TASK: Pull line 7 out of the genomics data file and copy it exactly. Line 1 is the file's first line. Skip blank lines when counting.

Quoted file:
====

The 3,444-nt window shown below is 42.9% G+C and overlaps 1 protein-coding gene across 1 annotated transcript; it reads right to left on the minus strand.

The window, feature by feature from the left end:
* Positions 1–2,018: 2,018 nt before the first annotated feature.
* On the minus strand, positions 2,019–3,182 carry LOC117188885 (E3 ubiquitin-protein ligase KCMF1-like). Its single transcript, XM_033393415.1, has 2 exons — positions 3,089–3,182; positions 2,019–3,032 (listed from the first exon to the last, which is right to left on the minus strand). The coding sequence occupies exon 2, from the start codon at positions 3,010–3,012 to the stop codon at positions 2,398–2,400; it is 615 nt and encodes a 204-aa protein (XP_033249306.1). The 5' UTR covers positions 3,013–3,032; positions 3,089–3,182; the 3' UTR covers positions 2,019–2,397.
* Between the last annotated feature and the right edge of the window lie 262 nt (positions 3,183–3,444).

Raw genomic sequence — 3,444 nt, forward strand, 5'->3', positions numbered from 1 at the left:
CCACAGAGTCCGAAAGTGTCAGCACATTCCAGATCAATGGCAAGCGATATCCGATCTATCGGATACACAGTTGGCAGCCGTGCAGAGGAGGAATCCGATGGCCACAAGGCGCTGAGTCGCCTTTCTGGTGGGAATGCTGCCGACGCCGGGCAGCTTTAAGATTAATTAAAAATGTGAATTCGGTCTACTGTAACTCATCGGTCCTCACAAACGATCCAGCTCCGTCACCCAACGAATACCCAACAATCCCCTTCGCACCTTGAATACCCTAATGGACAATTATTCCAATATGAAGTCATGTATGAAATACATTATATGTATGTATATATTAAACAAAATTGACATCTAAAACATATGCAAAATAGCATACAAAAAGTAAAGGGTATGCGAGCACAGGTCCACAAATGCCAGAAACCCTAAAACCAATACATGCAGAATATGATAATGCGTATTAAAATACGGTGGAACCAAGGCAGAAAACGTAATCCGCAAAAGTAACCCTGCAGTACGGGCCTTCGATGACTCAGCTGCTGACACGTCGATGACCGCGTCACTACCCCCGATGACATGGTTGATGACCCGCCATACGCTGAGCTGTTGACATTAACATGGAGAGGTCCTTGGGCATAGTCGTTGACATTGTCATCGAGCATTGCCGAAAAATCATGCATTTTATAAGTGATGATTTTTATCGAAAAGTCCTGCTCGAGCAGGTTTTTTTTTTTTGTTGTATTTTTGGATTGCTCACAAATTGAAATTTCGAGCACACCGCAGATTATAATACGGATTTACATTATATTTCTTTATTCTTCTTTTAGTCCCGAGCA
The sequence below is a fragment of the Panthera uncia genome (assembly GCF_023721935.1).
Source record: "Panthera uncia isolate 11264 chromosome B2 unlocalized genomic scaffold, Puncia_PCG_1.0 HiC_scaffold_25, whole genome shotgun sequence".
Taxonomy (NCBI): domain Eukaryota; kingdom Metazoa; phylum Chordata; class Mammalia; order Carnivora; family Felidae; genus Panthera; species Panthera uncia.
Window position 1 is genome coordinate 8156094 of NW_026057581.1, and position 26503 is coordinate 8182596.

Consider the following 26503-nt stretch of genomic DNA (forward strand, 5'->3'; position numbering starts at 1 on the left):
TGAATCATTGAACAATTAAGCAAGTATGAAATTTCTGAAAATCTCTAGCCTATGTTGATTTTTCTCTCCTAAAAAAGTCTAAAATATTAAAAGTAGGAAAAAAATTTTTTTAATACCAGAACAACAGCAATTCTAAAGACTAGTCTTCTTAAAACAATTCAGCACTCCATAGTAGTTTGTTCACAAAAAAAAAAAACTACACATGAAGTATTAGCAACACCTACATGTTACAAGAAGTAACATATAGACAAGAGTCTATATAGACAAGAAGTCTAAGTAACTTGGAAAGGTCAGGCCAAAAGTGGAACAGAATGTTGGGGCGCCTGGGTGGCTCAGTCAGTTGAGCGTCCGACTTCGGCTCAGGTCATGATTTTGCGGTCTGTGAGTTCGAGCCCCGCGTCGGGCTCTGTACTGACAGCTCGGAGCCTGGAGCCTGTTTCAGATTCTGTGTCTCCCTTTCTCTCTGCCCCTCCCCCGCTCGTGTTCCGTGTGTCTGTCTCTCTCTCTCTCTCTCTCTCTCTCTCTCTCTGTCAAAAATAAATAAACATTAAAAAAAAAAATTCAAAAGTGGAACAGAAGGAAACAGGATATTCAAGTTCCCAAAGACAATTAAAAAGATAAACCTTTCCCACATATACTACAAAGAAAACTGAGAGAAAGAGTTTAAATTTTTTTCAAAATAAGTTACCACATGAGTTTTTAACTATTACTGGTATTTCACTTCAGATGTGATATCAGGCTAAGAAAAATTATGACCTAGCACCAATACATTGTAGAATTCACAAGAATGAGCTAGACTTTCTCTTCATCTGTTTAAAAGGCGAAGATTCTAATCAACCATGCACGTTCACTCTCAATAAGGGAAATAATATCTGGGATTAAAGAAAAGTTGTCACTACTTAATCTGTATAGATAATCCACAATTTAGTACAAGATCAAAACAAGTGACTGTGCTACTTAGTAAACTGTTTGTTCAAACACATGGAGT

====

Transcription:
CCACAGAGTCCGAAAGTGTCAGCACATTCCAGATCAATGGCAAGCGATATCCGATCTATCGGATACACAGTTGGCAGCCGTGCAGAGGAGGAATCCGATGGCCACAAGGCGCTGAGTCGCCTTTCTGGTGGGAATGCTGCCGACGCCGGGCAGCTTTAAGATTAATTAAAAATGTGAATTCGGTCTACTGTAACTCATCGGTCCTCACAAACGATCCAGCTCCGTCACCCAACGAATACCCAACAATCCCCTTCGCACCTTGAATACCCTAATGGACAATTATTCCAATATGAAGTCATGTATGAAATACATTATATGTATGTATATATTAAACAAAATTGACATCTAAAACATATGCAAAATAGCATACAAAAAGTAAAGGGTATGCGAGCACAGGTCCACAAATGCCAGAAACCCTAAAACCAATACATGCAGAATATGATAATGCGTATTAAAATACGGTGGAACCAAGGCAGAAAACGTAATCCGCAAAAGTAACCCTGCAGTACGGGCCTTCGATGACTCAGCTGCTGACACGTCGATGACCGCGTCACTACCCCCGATGACATGGTTGATGACCCGCCATACGCTGAGCTGTTGACATTAACATGGAGAGGTCCTTGGGCATAGTCGTTGACATTGTCATCGAGCATTGCCGAAAAATCATGCATTTTATAAGTGATGATTTTTATCGAAAAGTCCTGCTCGAGCAGGTTTTTTTTTTTTGTTGTATTTTTGGATTGCTCACAAATTGAAATTTCGAGCACACCGCAGATTATAATACGGATTTACATTATATTTCTTTATTCTTCTTTTAGTCCCGAGCA